16

I've often heard the expression, "Bach, Beethoven, and Brahms" as sort of a summary of classical music, or something. I feel that I understand why Bach and Beethoven should serve as pillars of classical music, but I haven't heard much about Brahms.

Can somebody give me a few pointers on why Brahms was chosen to stand next to Bach and Beethoven? Also, in your opinion, is this still a helpful alliteration?

  • Whoa, addressed here by quora: quora.com/… – elliot svensson Mar 27 '18 at 22:00
  • 1
    Vladimir Horowitz, in a radio interview with David Dubal, said that while Brahms may be one of the "Three Bs", he was a small B compared with Bach and Beethoven. – user48353 Mar 28 '18 at 2:40
  • Related question – guidot Mar 28 '18 at 11:46
  • 1
    @replete - I share Horwitz's view, or might not even call him a third B. – PeterJ Jan 14 at 12:38
  • For a somewhat wider time period, I like to go with the three M's: Monteverdi, Mozart, and Mahler. – Caleb Hines Oct 3 at 2:27
35

First, a history lesson:

Peter Cornelius originally claimed that these "Three Bs" were Bach, Beethoven, and Berlioz. It was Hans von Bülow that then replaced Berlioz with Brahms, and Bülow did it with a little pun: since a flat looks like a "B," he said that "My musical credo is in E♭ major, with three Bs in the key signature: Bach, Beethoven, and Brahms!" This automatically sets the stage that this statement isn't the most serious claim ever made.

Now, the actual answer:

Apart from the alliteration, the main reason it's these three composers is because they typify each of the three eras of tonal music.

Tonality was really codified in the Baroque era, which dates from (roughly) 1600 to 1750. Johann Sebastian Bach is a perfect figurehead for this era; in fact, most music historians choose 1750 as the end of the Baroque because that is the year of Bach's death.

After the Baroque came the Classical era, which lasts from around 1750 to approximately 1830. Beethoven, having died in 1827, is a solid figurehead for this era.

Then came the Romantic era, which lasts from around 1830 to around the turn of the 20th century. Brahms was chosen as the figurehead here. As for why Brahms should stand next to Beethoven, it might be important to note that von Bülow jokingly labeled Brahms's First Symphony "Beethoven's Tenth."

There are a few problems with this trio:

  • Beethoven is really best understood as a transitional figure between the Classical and Romantic. In short, this trio under-represents the Classical era; we need a Bozart!
  • Similarly, some (like Schoenberg) say that Brahms is better understood as a transitional figure between the Romantic and into the Modernist era. But this is less of a problem than it is for Beethoven, because Brahms was pretty firmly rooted in the Romantic.
  • Notice that the list is entirely Austro-German. This is a problem in much of music history: since the original music historians were German, our views of music history emphasize the German tradition. Missing in this trio are the masters of the French, Italian, Russian, etc., etc. traditions.
  • It privileges tonal music. There was something like tonality before the Baroque, but it was still being solidified; this list ignores everything before and including the Renaissance. Similarly, it ignores music after about 1900 (Brahms died in 1897).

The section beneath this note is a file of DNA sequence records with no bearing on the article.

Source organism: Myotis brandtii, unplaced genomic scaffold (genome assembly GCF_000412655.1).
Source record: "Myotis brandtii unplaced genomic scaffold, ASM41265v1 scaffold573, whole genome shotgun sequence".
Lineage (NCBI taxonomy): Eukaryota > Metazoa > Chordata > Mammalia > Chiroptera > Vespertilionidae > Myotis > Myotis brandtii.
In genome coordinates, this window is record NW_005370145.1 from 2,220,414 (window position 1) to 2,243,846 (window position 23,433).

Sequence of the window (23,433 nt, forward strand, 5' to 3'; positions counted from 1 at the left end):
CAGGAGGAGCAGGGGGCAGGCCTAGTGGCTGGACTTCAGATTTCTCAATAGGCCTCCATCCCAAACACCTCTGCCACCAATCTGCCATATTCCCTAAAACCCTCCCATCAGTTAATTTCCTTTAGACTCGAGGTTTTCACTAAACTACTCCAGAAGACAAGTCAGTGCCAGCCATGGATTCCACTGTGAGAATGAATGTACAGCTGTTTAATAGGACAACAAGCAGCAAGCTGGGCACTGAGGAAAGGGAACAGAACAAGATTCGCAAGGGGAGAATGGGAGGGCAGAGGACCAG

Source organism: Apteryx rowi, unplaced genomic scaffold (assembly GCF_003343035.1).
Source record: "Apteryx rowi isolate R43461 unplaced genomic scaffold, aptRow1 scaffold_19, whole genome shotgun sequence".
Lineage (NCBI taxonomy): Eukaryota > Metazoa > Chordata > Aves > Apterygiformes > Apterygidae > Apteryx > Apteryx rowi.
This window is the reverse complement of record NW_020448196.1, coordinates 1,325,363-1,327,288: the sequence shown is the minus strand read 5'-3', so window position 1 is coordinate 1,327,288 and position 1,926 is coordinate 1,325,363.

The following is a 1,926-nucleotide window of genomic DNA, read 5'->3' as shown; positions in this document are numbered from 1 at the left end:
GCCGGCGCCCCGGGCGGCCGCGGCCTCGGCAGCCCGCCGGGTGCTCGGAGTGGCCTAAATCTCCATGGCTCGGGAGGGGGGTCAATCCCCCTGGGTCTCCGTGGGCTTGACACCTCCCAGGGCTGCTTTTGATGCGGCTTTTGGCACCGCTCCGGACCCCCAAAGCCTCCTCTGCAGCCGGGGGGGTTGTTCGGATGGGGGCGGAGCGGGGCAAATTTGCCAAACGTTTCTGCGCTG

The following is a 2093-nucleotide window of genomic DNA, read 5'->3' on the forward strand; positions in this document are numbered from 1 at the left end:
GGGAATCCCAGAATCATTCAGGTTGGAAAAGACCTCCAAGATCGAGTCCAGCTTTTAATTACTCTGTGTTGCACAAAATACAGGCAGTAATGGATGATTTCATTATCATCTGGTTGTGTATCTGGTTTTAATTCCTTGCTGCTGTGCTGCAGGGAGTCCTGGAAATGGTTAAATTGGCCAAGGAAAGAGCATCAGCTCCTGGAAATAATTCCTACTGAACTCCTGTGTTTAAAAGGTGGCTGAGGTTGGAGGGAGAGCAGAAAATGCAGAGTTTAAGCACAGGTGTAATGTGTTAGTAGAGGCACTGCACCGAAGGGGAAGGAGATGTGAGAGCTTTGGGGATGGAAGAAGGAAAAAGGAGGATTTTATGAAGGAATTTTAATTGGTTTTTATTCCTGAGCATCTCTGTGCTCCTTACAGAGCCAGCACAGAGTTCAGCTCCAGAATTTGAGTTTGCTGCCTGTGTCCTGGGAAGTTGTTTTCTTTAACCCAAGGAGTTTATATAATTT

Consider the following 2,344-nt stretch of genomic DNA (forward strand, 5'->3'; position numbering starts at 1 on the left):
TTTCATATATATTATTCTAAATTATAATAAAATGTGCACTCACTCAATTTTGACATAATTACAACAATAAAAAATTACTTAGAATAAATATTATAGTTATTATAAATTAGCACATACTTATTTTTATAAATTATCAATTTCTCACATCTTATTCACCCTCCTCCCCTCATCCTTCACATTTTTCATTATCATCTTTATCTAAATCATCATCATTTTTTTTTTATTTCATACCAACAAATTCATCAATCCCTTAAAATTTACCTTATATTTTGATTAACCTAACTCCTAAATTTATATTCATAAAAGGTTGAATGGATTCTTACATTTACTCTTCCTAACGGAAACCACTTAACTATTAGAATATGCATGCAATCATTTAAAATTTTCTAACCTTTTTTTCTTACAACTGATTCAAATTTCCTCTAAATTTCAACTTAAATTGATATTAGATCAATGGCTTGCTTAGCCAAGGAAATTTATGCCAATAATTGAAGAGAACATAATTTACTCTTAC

As for whether it's helpful? I guess it's as helpful as anything would be that tries to summarize centuries of tonal music into three words :-)

  • 4
    A nice answer but I was surprised to read of Brahms as "a transitional figure between the Romantic and into the Modernist era". I question that judgement of this fairly conservative composer. Instead I would expect to read it of his progressive contemporaries and opponents, Liszt and Wagner. – user48353 Mar 28 '18 at 2:44
  • @replete I was really referencing Schoenberg's famous "Brahms the Progressive" essay, but your point is well taken, and I'll edit accordingly. – Richard Mar 28 '18 at 10:57
  • "Bozart" is particularly amusing, since it looks like a phonetic spelling of "beaux arts". – David Richerby Mar 28 '18 at 12:14
  • 3
    @DavidRicherby to a German, beaux arts sounds like Bosart (malevolence), which is in fact the name of a satire ensemble. – leftaroundabout Mar 28 '18 at 12:36
  • 1
    If the quote is really about three B's in the key signature, it seems that this relates to the observation that a flat looks like a lowercase b more than the fact that B means B♭. – Remy Oct 2 at 4:42
4

Brahms has written a whole lot of secular as well as some vocal works for sacred occasions (like Deutsches Requiem) with its own style and depth of tonality. That's a corner very little covered by either Bach (who wrote a lot of formal religious vocal works, in cantata form, or arranged into larger works) or Beethoven (who was more into symphonic works in connection with vocals). A lot of his "smaller" art is one of a kind.

  • "Deutsches Requiem" is great! Thank you! – elliot svensson Sep 25 '18 at 15:00
  • I don't quite get what "the little corner" is. Beethoven wrote a lot of non-symphonic works. There are all his piano sonatas, his string quartets and many other chamber music works. The amount of chamber music from Beethoven is big. Bach wrote a lot for keyboard (harpsichord) and pieces for an instrument and keyboard, like violin and keyboard. Solo pieces for violin and more. – Lars Peter Schultz Sep 13 at 15:54

Your Answer

By clicking “Post Your Answer”, you agree to our terms of service, privacy policy and cookie policy

Not the answer you're looking for? Browse other questions tagged or ask your own question.